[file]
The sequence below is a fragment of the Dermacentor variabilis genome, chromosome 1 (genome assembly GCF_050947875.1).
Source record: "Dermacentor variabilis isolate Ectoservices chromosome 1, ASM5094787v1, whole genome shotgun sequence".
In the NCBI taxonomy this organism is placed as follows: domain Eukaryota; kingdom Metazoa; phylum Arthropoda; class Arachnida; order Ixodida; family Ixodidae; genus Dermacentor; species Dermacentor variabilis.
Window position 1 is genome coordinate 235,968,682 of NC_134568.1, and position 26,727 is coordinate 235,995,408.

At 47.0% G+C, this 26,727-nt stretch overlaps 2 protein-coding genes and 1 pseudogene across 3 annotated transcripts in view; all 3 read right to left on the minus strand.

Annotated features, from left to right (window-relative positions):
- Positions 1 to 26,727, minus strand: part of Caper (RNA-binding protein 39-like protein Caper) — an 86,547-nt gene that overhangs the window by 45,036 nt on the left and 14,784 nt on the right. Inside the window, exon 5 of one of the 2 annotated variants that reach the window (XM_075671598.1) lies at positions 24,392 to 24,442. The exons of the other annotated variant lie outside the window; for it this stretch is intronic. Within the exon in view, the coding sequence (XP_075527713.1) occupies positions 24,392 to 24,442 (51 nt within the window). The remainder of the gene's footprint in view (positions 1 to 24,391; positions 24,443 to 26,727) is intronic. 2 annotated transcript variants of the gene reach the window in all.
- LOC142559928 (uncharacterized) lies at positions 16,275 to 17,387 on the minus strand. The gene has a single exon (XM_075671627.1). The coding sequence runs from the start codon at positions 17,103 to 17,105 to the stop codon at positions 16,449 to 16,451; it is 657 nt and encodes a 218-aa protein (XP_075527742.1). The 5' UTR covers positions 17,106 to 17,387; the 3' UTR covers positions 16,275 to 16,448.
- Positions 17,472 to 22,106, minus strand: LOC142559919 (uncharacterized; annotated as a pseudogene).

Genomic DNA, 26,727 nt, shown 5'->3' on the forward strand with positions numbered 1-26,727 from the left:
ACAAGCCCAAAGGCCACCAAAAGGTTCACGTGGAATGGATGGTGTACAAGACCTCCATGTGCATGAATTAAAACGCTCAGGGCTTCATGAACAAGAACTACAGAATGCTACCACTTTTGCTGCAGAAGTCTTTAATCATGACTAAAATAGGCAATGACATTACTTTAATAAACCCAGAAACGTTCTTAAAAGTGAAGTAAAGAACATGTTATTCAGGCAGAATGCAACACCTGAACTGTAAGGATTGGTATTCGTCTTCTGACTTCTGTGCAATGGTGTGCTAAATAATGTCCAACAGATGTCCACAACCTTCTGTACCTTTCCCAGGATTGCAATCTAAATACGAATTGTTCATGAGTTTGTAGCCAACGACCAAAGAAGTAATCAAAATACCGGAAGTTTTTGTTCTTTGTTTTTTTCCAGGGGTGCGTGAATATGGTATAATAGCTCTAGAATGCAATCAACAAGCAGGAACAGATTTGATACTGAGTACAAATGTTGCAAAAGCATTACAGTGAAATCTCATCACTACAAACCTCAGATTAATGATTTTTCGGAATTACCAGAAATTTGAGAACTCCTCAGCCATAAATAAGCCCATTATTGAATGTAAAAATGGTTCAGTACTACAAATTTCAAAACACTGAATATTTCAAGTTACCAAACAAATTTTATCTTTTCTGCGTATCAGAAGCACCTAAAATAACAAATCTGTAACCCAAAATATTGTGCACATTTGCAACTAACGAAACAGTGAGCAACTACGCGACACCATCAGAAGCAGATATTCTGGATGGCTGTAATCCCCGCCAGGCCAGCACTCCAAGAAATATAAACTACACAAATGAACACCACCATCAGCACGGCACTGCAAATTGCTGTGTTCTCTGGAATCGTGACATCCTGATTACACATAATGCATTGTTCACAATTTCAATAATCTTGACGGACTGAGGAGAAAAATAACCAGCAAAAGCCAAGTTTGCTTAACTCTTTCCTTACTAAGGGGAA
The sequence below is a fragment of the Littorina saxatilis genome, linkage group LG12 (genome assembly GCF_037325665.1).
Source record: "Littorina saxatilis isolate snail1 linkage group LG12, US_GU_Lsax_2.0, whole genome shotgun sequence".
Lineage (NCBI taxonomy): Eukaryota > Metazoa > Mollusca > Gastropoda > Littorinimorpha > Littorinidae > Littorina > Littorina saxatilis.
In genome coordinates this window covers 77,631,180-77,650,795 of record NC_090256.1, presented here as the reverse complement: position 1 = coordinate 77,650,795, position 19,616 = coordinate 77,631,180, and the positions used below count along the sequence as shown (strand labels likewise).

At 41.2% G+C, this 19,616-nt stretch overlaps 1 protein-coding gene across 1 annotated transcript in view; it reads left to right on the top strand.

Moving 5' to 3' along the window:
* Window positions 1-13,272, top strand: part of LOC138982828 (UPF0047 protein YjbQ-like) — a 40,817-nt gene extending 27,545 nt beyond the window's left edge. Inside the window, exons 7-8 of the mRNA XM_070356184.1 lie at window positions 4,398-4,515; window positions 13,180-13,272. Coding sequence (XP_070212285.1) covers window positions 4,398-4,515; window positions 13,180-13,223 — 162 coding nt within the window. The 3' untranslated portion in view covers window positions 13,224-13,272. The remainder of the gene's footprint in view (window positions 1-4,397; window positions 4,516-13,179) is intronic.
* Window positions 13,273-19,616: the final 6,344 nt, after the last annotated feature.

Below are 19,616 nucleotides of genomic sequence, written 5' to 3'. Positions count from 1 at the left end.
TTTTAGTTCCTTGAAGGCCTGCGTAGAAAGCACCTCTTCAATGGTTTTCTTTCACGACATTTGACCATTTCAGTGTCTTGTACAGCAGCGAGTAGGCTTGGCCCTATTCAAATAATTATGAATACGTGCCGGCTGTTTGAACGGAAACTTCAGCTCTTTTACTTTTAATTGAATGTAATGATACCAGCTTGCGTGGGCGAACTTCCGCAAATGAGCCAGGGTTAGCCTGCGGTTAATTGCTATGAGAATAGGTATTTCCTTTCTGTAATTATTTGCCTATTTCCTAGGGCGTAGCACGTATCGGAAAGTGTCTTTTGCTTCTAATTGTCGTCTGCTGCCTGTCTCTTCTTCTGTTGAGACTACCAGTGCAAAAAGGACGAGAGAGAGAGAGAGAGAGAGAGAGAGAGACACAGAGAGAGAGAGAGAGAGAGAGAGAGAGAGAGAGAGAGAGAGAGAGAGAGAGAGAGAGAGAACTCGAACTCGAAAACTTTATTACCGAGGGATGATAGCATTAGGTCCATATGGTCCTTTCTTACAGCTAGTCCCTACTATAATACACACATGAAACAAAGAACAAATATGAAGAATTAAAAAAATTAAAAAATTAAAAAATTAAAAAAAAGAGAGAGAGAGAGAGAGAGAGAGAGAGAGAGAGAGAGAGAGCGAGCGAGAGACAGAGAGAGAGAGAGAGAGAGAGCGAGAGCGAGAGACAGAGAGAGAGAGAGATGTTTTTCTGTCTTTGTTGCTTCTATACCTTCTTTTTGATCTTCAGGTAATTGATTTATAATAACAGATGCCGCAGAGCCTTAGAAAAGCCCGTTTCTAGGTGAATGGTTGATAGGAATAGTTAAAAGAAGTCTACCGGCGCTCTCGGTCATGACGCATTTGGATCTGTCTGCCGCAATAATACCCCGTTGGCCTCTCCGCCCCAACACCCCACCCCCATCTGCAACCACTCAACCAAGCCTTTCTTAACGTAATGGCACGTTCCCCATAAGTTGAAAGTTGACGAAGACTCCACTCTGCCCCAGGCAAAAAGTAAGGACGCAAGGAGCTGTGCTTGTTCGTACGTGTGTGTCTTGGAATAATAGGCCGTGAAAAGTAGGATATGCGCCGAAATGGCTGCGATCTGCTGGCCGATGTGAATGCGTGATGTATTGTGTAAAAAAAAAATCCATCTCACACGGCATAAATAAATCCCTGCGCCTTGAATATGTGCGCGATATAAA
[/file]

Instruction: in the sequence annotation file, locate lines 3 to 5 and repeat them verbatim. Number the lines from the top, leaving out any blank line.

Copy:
In the NCBI taxonomy this organism is placed as follows: domain Eukaryota; kingdom Metazoa; phylum Arthropoda; class Arachnida; order Ixodida; family Ixodidae; genus Dermacentor; species Dermacentor variabilis.
Window position 1 is genome coordinate 235,968,682 of NC_134568.1, and position 26,727 is coordinate 235,995,408.

At 47.0% G+C, this 26,727-nt stretch overlaps 2 protein-coding genes and 1 pseudogene across 3 annotated transcripts in view; all 3 read right to left on the minus strand.